What Do The New Olympic Rules Mean For Trans Athletes?

The IOC finally addresses the status of trans champions like triathlete Chris Mosier.

The International Olympic Committee has drafted new guidelines for transgender athletes in advance of the upcoming Summer Games in Rio.

Outsports received a copy of the as-yet-released policies, which stem from a meeting on “Consensus Meeting on Sex Reassignment and Hyperandrogenism.”

“The new IOC transgender guidelines fix almost all of the deficiencies with the old rules,” radiologist Joanna Harper, who was at the November gathering, told OutSports.


“Hopefully, organizations such as the ITA will quickly adapt to the new IOC guidelines and all of the outdated trans policies will get replaced soon,” says Harper, who is trans.

The new rules clarify there are no restrictions for trans men in compete in male events.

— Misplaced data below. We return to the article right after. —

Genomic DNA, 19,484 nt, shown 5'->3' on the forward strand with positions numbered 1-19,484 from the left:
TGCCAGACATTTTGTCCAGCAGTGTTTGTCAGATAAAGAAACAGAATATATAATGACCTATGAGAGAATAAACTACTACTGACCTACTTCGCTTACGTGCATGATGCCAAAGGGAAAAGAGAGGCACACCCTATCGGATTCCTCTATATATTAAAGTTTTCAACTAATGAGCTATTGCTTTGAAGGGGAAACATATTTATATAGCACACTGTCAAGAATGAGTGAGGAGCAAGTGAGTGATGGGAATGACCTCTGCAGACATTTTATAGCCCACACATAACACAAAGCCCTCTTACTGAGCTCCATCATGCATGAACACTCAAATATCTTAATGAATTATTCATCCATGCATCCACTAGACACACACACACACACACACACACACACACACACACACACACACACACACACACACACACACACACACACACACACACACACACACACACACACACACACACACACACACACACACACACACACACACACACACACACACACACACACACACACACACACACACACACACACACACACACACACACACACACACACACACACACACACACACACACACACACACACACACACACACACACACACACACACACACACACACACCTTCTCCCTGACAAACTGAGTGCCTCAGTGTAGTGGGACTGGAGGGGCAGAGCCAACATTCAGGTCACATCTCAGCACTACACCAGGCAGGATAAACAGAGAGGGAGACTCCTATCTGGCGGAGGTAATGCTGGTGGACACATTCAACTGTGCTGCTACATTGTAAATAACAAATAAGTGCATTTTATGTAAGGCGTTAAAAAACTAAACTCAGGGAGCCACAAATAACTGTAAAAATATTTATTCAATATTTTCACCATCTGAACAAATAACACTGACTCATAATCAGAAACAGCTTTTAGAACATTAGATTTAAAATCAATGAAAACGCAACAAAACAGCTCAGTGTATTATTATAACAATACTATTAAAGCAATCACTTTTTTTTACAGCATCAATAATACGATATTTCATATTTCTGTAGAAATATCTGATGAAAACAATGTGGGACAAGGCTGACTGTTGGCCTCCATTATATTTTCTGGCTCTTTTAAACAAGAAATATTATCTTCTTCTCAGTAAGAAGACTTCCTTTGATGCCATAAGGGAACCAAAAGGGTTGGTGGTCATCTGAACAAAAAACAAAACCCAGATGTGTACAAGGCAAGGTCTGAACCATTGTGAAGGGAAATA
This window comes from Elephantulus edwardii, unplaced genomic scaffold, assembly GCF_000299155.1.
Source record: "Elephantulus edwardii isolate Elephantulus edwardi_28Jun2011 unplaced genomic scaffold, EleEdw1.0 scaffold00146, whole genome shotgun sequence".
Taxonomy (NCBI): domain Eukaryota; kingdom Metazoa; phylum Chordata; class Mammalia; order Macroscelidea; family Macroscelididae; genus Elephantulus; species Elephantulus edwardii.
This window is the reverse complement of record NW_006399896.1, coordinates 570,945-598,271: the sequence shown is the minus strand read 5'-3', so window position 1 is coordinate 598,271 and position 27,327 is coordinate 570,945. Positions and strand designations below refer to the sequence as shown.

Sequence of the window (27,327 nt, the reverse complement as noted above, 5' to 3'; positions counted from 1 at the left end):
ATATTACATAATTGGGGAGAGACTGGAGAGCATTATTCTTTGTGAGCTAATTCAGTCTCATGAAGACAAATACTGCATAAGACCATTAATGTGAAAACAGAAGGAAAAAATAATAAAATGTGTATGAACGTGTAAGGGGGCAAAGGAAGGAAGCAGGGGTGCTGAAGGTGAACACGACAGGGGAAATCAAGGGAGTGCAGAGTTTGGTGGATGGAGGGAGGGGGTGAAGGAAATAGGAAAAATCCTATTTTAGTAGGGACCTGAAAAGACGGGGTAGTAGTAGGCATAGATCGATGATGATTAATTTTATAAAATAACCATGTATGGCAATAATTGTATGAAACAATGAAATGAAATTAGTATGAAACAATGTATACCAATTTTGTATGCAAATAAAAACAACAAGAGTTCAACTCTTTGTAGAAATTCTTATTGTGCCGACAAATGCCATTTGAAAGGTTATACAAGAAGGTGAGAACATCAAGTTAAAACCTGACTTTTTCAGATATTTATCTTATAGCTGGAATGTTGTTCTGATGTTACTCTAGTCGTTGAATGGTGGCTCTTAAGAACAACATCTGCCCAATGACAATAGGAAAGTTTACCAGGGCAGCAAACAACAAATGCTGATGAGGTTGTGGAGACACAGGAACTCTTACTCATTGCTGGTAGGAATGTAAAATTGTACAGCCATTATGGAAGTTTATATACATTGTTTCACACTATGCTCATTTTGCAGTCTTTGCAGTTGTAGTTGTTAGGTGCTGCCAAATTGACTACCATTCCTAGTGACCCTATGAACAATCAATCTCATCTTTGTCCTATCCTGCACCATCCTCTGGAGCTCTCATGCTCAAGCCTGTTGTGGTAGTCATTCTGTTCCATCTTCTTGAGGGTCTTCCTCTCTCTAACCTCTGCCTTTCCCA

Chris Mosier

Triathlete Chris Mosier, who earned a qualifying spot in the U.S. Duathlete Championship and potentially on the U.S. Olympics team, was among those whose eligibility was unclear.

The new rules also removes the need for trans women to undergo gender-conformation surgery in order to compete in women’s events.

They must, however, have been on hormone therapy for a year.

“This matches up with the NCAA rules and is as good as anything,” says Harper. “The waiting period was perhaps the most contentious item among our group and one year is a reasonable compromise.”

Dan Avery is a writer-editor who focuses on culture, breaking news and LGBT rights. His work has appeared in Newsweek, The New York Times, Time Out New York, The Advocate and elsewhere.